def to_utc(self, timezone, year, month, day, hour, minute):
        tz = pytz.timezone(timezone)
        user_dtz = tz.localize(datetime.datetime(...))
        return tz.normalize(user_dtz).astimezone(pytz.utc)

Finally the task queue looks like this:

app = Celery(__name__)
app.conf.broker_url = app_config.REDIS_BROKER
app.conf.result_backend = app_config.REDIS_BACKEND
app.conf.redbeat_redis_url = app_config.REDIS_BACKEND


def deploy(user_id, app_id, key, secret, region, deployment_id=None, scheduled_id=None):


Thanks for reading!


User Growth and Analytics

In this edition of Cloud Musings, I thought I would dive into user analytics from Google Analytics from the last couple of years. Some people find it useful, but I think we are still early to have meaningful user data.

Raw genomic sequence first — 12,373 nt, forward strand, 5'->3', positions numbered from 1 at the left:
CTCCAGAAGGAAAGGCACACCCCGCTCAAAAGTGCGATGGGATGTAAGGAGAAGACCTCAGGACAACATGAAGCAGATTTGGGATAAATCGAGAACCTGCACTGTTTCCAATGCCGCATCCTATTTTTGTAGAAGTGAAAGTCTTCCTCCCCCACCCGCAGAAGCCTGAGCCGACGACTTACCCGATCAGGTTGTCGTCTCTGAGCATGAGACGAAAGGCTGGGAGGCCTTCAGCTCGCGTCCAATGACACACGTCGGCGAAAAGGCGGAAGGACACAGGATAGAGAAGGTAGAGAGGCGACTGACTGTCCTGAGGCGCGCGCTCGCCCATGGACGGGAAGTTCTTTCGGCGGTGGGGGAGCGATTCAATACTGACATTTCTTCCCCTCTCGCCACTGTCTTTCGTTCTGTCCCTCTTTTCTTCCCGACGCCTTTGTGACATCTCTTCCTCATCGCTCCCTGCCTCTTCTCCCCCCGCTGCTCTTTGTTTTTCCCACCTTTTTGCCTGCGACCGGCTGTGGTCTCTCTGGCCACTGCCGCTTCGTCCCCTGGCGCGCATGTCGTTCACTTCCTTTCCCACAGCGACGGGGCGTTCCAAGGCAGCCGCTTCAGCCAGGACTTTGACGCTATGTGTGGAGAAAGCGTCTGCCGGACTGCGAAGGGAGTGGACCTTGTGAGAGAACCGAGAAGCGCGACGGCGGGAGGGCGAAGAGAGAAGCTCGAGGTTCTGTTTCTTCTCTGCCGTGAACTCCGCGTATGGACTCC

As we get more data, we will want to double down on the channels that bring the most bang for the buck. We are not there yet. In fact, we have done no marketing or any kind of advertising. Ideally, we’ll be doing marketing where developers hang out like Github, Gitlab, etc.

For the analytics, blue bars represent 2021 and the red bars represent 2022. I’m doing this for both the website as well as the app. I also made a quick video to show this data from Google Analytics here.

Thanks for reading Cloud Musings! Subscribe for free to receive new posts and support my work.

Subscribed property:

As we can see from 2021 to 2022, we had a massive user growth. In particular, we went from 482 new users in 2021 to 1905 new users in 2022. The number of sessions and page views grew accordingly.

Diving into the different acquisition channels, a lot of the traffic came from direct hits. My guess is that a lot of people prefer to type in the browser as opposed to click on a link. I personally do that especially when Google search shows an ad, but I don’t want to click on the ad, so I would type in the address in the browser. Also, I think Google Analytics count email as direct hits. We did a lot of email cold outreach.